Rick Stein, From Venice to Istanbul
In this extract author and chef Rick Stein introduces the inspiration for his latest recipe collection – From Venice to Istanbul – a celebration of the flavours of the Eastern Mediterranean.
I like to think of the cities of Venice and Istanbul as two large books propping up a shelf full of stories about the cooking of the Eastern Mediterranean. Tales like a Greek pie maker and her daughter in a Zagorian village in the Pindus mountains north of Ioannina, whose chicken pie caused me to shake their hands in earnest congratulation; or a pilgrimage to the Mani in the Peloponnese to visit the house of the late travel writer Patrick Leigh Fermor and discover a recipe for moussaka, which he claimed not to like; or the morning spent high above the city of Split in Croatia with eyes streaming, watching the cooking of a whole sheep on a spit over a wood fire in a smoke-filled room. And earlier the goriness of a room below filled with hanging lambs slaughtered and waiting for impalement, then the roasting and the somewhat guilty delight in the moistness and tenderness of the slow-cooked meat.
It wasn’t hard to find Eastern influences in the cooking of Venice either, whose wealth came from the Byzantine Empire and beyond.Venetian dishes are surprisingly uncomplicated for a city with such a rich history. It is primarily the produce of the lagoon and the Adriatic, and the almost waterlogged land that surrounds the city. But it is the seafood that fills my imagination whenever I go there: tiny shrimps fried in their shells in olive oil and scattered over soft polenta; the meat of the spider crab in a seafood-flavoured sauce tossed with freshly made potato gnocchi; the Rialto market just by the Grand Canal with piles of tiny soles, bass, octopus and sardines split open ready for frying – perhaps the most colourful fish market in the world but sadly getting inextricably smaller as residents leave the city and tourism increases.
It’s a problem, but so is the sinking of the city and the rising of sea levels. So is the reality of a couple of nice elderly English tourists on a vaporetto complaining they’d been charged 34 euros each for lasagne. It’s much the same in Greece where we learnt how moussaka is often made in vast trays in Romania, frozen and sawn into portions for the tourist market. Yet it doesn’t stop you finding a moussaka cooked in a little house in Kardamyli in the Peloponnese where each ingredient, including long slices of potato, is fried before being layered with béchamel and tomato sauce and baked to complete perfection.Nor does it stop me being taken by Francesco da Mosto to a tiny restaurant called Antiche Carampane in San Polo, the historic courtesans’ area of Venice, there to eat bigoli in cassopipa, a thick spaghetti-shaped pasta with a shellfish sauce,made by cooking the shellfish in a pot with leeks, carrot, onion and a spice mix that could only have come from the East, containing nutmeg, cardamom, cinnamon and cloves.
In the menu case outside it says:
No Menu Turistico
Thoughts of Byzantine culture followed me across the Adriatic to Croatia.We had stopped off at Ravenna on the way to the port of Ancona to see the mosaic there of the Eastern Roman emperor Justinian I and the empress Theodora, who built Hagia Sophia in Constantinople, and found time to enjoy a real ragù bolognese and take in the local flatbread stuffed with cheese, prosciutto and tomato: the piadina.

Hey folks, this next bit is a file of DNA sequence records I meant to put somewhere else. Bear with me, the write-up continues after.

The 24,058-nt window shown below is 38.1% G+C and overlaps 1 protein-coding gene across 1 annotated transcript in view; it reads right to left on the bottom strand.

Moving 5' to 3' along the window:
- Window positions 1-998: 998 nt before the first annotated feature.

In Croatia there were plenty of Byzantine churches to continue the sense of edging towards the Eastern end of the Christian Roman Empire. I enjoy the shape of Byzantine churches, their proportions, the satisfying, almost human quality to the arches and domes, coupled with the dark, warm interiors and scents of incense and candle smoke.There’s a powerful connection for me between that and the flavours of the Dalmatian coast, the goat’s cheeses, the spit-roasted lamb eaten after a journey into the hills above Split to a Roman amphitheatre built for games by the emperor Diocletian right at the start of the Byzantine Empire. Venetian food followed us, too, right down to Albania – hardly surprising when one remembers that for almost four hundred years the coast was part of the republic of Venice. For me,Croatia was a country of tall, beautiful women with high cheekbones,and a sense of Ruritania about the red, white and blue flag with its romantic coat of arms in the centre. However, I didn’t miss the sense of a civil war recently fought, particularly when standing on the battlements in Dubrovnik looking up to the heights above, having learnt of the Serbian artillery raining shells down on to such a beautiful city.
As in other countries with a history of recent civil war that I’ve travelled to – Cambodia, Vietnam, Spain – you can be fooled into thinking everyone wants to forget about it.The reality is only the very young can, but there’s always a sense, too, in which enjoyment of food can be a way to forget.That’s why I believe in celebrating and taking delight in eating good food.The French epicure Brillat-Savarin reminds us in one of my favourite books, The Physiology of Taste: ‘The Pleasures of the table belong to all ages, to all conditions, to all countries and to every day; they can be associated with all the other pleasures and remain the last to console us for the loss of the rest.’
Extract taken from From Venice to Istanbul, Rick Stein (BBC Books) which is available now.